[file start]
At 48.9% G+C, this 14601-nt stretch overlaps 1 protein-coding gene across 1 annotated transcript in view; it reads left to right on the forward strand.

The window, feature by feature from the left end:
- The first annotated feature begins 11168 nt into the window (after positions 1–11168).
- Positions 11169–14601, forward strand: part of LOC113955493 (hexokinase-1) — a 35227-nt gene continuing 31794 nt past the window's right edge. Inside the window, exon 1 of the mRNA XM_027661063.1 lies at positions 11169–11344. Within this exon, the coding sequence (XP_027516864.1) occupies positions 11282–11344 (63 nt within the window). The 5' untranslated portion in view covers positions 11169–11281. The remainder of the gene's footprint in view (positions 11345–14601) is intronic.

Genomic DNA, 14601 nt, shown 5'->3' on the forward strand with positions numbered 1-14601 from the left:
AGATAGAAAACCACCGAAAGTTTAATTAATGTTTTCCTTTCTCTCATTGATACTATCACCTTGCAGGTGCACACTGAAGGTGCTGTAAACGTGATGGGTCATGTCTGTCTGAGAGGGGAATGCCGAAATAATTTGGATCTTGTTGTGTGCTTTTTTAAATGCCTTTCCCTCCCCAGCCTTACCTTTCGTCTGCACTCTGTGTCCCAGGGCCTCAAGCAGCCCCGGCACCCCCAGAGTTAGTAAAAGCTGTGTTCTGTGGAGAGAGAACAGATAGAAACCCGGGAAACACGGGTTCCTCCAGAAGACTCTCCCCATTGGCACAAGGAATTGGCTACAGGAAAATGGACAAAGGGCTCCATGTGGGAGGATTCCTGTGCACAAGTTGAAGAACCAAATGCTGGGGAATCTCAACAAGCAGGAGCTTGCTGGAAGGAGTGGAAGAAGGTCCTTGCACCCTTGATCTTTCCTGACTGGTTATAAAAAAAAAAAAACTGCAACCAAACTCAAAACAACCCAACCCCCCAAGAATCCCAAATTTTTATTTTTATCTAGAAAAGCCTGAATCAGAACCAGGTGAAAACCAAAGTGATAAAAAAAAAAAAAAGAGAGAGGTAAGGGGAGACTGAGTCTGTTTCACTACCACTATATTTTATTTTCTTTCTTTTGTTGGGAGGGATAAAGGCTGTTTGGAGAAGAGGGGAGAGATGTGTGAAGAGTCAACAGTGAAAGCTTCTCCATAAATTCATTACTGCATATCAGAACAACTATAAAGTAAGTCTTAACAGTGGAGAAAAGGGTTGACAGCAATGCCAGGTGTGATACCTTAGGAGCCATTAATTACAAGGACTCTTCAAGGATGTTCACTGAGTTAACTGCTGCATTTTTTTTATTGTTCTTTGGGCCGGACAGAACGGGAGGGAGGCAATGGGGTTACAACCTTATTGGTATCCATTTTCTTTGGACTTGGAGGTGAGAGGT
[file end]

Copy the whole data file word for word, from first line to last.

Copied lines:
At 48.9% G+C, this 14601-nt stretch overlaps 1 protein-coding gene across 1 annotated transcript in view; it reads left to right on the forward strand.

The window, feature by feature from the left end:
- The first annotated feature begins 11168 nt into the window (after positions 1–11168).
- Positions 11169–14601, forward strand: part of LOC113955493 (hexokinase-1) — a 35227-nt gene continuing 31794 nt past the window's right edge. Inside the window, exon 1 of the mRNA XM_027661063.1 lies at positions 11169–11344. Within this exon, the coding sequence (XP_027516864.1) occupies positions 11282–11344 (63 nt within the window). The 5' untranslated portion in view covers positions 11169–11281. The remainder of the gene's footprint in view (positions 11345–14601) is intronic.

Genomic DNA, 14601 nt, shown 5'->3' on the forward strand with positions numbered 1-14601 from the left:
AGATAGAAAACCACCGAAAGTTTAATTAATGTTTTCCTTTCTCTCATTGATACTATCACCTTGCAGGTGCACACTGAAGGTGCTGTAAACGTGATGGGTCATGTCTGTCTGAGAGGGGAATGCCGAAATAATTTGGATCTTGTTGTGTGCTTTTTTAAATGCCTTTCCCTCCCCAGCCTTACCTTTCGTCTGCACTCTGTGTCCCAGGGCCTCAAGCAGCCCCGGCACCCCCAGAGTTAGTAAAAGCTGTGTTCTGTGGAGAGAGAACAGATAGAAACCCGGGAAACACGGGTTCCTCCAGAAGACTCTCCCCATTGGCACAAGGAATTGGCTACAGGAAAATGGACAAAGGGCTCCATGTGGGAGGATTCCTGTGCACAAGTTGAAGAACCAAATGCTGGGGAATCTCAACAAGCAGGAGCTTGCTGGAAGGAGTGGAAGAAGGTCCTTGCACCCTTGATCTTTCCTGACTGGTTATAAAAAAAAAAAAACTGCAACCAAACTCAAAACAACCCAACCCCCCAAGAATCCCAAATTTTTATTTTTATCTAGAAAAGCCTGAATCAGAACCAGGTGAAAACCAAAGTGATAAAAAAAAAAAAAAGAGAGAGGTAAGGGGAGACTGAGTCTGTTTCACTACCACTATATTTTATTTTCTTTCTTTTGTTGGGAGGGATAAAGGCTGTTTGGAGAAGAGGGGAGAGATGTGTGAAGAGTCAACAGTGAAAGCTTCTCCATAAATTCATTACTGCATATCAGAACAACTATAAAGTAAGTCTTAACAGTGGAGAAAAGGGTTGACAGCAATGCCAGGTGTGATACCTTAGGAGCCATTAATTACAAGGACTCTTCAAGGATGTTCACTGAGTTAACTGCTGCATTTTTTTTATTGTTCTTTGGGCCGGACAGAACGGGAGGGAGGCAATGGGGTTACAACCTTATTGGTATCCATTTTCTTTGGACTTGGAGGTGAGAGGT